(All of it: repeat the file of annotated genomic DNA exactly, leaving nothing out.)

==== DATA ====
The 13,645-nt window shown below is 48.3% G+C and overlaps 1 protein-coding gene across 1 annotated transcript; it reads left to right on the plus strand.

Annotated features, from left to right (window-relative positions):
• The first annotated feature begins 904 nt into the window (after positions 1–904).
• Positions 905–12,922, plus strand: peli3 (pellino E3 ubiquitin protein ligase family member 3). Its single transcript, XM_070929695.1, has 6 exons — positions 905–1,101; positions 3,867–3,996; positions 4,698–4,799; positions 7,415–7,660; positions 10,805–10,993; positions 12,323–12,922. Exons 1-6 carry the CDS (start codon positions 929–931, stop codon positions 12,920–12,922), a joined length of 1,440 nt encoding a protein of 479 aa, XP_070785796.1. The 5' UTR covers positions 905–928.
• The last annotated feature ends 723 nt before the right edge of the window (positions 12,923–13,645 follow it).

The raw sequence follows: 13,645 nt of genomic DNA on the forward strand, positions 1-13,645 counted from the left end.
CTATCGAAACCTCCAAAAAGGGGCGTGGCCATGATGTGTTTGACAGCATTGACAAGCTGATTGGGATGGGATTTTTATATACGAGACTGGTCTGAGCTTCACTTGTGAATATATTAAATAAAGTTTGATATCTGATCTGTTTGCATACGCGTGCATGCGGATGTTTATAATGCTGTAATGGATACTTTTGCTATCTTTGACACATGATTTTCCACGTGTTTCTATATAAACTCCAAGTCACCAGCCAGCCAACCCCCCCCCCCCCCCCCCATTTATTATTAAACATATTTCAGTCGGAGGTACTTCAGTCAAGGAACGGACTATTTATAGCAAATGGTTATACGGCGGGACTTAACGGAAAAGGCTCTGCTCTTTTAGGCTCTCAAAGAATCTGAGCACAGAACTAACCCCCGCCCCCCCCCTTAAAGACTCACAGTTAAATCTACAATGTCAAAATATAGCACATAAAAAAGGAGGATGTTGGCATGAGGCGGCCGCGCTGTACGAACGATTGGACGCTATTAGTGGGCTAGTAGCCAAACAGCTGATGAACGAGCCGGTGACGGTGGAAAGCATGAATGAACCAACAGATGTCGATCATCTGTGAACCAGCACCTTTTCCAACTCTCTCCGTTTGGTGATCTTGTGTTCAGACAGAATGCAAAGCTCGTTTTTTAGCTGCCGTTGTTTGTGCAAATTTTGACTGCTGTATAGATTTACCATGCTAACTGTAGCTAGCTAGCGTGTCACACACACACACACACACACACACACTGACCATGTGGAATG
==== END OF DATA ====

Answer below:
The 13,645-nt window shown below is 48.3% G+C and overlaps 1 protein-coding gene across 1 annotated transcript; it reads left to right on the plus strand.

Annotated features, from left to right (window-relative positions):
• The first annotated feature begins 904 nt into the window (after positions 1–904).
• Positions 905–12,922, plus strand: peli3 (pellino E3 ubiquitin protein ligase family member 3). Its single transcript, XM_070929695.1, has 6 exons — positions 905–1,101; positions 3,867–3,996; positions 4,698–4,799; positions 7,415–7,660; positions 10,805–10,993; positions 12,323–12,922. Exons 1-6 carry the CDS (start codon positions 929–931, stop codon positions 12,920–12,922), a joined length of 1,440 nt encoding a protein of 479 aa, XP_070785796.1. The 5' UTR covers positions 905–928.
• The last annotated feature ends 723 nt before the right edge of the window (positions 12,923–13,645 follow it).

The raw sequence follows: 13,645 nt of genomic DNA on the forward strand, positions 1-13,645 counted from the left end.
CTATCGAAACCTCCAAAAAGGGGCGTGGCCATGATGTGTTTGACAGCATTGACAAGCTGATTGGGATGGGATTTTTATATACGAGACTGGTCTGAGCTTCACTTGTGAATATATTAAATAAAGTTTGATATCTGATCTGTTTGCATACGCGTGCATGCGGATGTTTATAATGCTGTAATGGATACTTTTGCTATCTTTGACACATGATTTTCCACGTGTTTCTATATAAACTCCAAGTCACCAGCCAGCCAACCCCCCCCCCCCCCCCCCATTTATTATTAAACATATTTCAGTCGGAGGTACTTCAGTCAAGGAACGGACTATTTATAGCAAATGGTTATACGGCGGGACTTAACGGAAAAGGCTCTGCTCTTTTAGGCTCTCAAAGAATCTGAGCACAGAACTAACCCCCGCCCCCCCCCTTAAAGACTCACAGTTAAATCTACAATGTCAAAATATAGCACATAAAAAAGGAGGATGTTGGCATGAGGCGGCCGCGCTGTACGAACGATTGGACGCTATTAGTGGGCTAGTAGCCAAACAGCTGATGAACGAGCCGGTGACGGTGGAAAGCATGAATGAACCAACAGATGTCGATCATCTGTGAACCAGCACCTTTTCCAACTCTCTCCGTTTGGTGATCTTGTGTTCAGACAGAATGCAAAGCTCGTTTTTTAGCTGCCGTTGTTTGTGCAAATTTTGACTGCTGTATAGATTTACCATGCTAACTGTAGCTAGCTAGCGTGTCACACACACACACACACACACACACACTGACCATGTGGAATG